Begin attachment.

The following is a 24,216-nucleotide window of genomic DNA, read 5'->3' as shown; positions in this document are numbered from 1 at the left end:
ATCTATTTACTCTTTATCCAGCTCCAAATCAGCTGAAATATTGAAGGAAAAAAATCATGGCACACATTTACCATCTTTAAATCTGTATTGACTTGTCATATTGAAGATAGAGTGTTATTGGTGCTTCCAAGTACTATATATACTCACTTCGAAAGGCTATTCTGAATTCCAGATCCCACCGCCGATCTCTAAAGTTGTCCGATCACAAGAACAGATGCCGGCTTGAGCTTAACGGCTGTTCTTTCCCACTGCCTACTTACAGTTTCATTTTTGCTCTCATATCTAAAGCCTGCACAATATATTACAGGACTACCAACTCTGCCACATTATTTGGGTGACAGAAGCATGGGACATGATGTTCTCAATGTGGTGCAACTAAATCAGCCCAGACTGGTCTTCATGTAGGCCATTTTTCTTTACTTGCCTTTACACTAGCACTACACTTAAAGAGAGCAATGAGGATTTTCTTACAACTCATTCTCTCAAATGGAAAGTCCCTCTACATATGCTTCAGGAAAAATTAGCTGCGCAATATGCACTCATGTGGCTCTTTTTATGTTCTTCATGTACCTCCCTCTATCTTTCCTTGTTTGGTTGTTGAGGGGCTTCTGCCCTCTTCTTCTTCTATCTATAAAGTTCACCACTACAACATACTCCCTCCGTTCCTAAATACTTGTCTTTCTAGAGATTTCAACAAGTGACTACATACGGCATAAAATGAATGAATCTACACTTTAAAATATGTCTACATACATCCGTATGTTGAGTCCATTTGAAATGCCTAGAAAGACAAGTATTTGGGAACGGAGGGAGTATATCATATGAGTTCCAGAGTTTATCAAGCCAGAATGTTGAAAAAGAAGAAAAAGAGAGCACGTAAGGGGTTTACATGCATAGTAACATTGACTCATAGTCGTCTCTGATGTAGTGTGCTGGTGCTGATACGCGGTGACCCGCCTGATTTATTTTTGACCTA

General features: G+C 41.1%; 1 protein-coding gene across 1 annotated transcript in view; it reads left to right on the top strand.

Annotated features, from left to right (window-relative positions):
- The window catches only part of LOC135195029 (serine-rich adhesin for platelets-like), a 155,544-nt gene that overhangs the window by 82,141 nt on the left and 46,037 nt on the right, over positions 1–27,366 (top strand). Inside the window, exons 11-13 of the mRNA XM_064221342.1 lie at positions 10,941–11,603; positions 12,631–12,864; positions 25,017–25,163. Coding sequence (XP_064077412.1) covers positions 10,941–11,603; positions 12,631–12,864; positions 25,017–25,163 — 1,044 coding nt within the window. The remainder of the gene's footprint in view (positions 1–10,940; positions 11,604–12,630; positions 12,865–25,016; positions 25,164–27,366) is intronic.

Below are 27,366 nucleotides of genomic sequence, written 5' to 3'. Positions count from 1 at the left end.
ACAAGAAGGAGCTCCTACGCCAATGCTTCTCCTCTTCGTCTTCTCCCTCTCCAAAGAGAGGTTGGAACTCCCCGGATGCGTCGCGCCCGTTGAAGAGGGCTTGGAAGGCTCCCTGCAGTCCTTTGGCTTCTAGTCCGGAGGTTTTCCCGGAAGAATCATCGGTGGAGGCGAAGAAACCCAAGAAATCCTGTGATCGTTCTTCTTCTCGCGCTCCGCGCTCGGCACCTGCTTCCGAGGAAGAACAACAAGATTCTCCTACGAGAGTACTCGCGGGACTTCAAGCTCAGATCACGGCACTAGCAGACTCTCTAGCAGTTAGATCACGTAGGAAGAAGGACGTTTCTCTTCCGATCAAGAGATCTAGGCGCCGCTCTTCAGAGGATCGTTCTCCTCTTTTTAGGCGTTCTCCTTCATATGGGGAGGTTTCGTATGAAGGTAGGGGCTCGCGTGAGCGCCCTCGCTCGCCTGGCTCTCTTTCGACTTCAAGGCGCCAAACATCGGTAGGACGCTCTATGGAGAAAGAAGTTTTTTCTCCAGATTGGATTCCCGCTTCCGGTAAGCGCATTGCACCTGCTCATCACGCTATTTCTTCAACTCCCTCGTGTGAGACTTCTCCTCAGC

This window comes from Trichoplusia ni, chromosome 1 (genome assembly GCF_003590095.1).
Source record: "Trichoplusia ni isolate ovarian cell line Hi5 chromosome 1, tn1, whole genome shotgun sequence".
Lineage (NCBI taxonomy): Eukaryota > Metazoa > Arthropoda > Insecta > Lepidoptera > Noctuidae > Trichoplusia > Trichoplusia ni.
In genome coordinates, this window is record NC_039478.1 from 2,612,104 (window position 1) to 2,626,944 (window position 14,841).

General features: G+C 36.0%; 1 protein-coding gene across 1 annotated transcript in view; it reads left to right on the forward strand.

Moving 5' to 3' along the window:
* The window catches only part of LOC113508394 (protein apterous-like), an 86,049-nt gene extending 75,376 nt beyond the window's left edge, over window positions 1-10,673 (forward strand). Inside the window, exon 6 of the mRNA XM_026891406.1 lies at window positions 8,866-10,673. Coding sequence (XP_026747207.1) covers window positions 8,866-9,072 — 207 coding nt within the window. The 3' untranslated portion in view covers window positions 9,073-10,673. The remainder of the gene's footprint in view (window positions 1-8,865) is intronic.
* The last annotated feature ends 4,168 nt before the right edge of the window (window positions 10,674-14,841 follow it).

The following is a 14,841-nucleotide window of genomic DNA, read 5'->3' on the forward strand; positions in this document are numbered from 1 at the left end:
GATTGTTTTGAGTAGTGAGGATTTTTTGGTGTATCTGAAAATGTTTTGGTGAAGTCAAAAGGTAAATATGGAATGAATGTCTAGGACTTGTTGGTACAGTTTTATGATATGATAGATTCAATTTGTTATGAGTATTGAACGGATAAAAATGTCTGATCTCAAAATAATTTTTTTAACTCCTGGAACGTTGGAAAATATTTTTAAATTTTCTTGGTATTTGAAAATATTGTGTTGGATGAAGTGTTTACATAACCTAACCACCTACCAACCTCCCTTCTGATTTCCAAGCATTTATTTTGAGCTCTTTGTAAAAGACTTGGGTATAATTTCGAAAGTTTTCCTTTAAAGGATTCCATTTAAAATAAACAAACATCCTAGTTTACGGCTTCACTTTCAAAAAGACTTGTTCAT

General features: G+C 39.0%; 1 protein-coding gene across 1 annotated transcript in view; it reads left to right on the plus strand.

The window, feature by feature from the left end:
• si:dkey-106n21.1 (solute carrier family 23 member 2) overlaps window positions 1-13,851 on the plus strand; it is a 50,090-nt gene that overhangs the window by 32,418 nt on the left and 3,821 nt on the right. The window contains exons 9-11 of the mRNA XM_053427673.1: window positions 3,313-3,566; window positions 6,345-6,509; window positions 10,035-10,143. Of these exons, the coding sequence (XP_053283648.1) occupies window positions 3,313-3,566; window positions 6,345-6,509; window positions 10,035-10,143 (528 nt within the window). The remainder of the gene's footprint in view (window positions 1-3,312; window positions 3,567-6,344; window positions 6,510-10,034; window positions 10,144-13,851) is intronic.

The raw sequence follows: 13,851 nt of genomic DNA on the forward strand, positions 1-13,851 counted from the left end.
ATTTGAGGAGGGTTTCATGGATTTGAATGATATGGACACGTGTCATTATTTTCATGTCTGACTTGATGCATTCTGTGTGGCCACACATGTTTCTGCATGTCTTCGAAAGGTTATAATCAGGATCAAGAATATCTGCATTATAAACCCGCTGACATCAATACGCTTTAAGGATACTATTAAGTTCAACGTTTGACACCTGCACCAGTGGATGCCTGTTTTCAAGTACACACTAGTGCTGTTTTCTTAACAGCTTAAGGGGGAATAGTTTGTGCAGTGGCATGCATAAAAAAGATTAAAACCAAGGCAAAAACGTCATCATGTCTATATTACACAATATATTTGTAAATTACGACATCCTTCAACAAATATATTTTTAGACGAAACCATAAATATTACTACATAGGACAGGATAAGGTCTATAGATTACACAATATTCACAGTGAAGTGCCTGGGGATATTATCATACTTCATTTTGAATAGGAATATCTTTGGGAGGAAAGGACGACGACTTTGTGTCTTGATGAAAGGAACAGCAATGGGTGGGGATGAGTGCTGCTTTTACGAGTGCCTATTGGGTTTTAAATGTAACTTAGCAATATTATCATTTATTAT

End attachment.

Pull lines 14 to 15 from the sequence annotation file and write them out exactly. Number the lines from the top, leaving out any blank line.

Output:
* The window catches only part of LOC113508394 (protein apterous-like), an 86,049-nt gene extending 75,376 nt beyond the window's left edge, over window positions 1-10,673 (forward strand). Inside the window, exon 6 of the mRNA XM_026891406.1 lies at window positions 8,866-10,673. Coding sequence (XP_026747207.1) covers window positions 8,866-9,072 — 207 coding nt within the window. The 3' untranslated portion in view covers window positions 9,073-10,673. The remainder of the gene's footprint in view (window positions 1-8,865) is intronic.
* The last annotated feature ends 4,168 nt before the right edge of the window (window positions 10,674-14,841 follow it).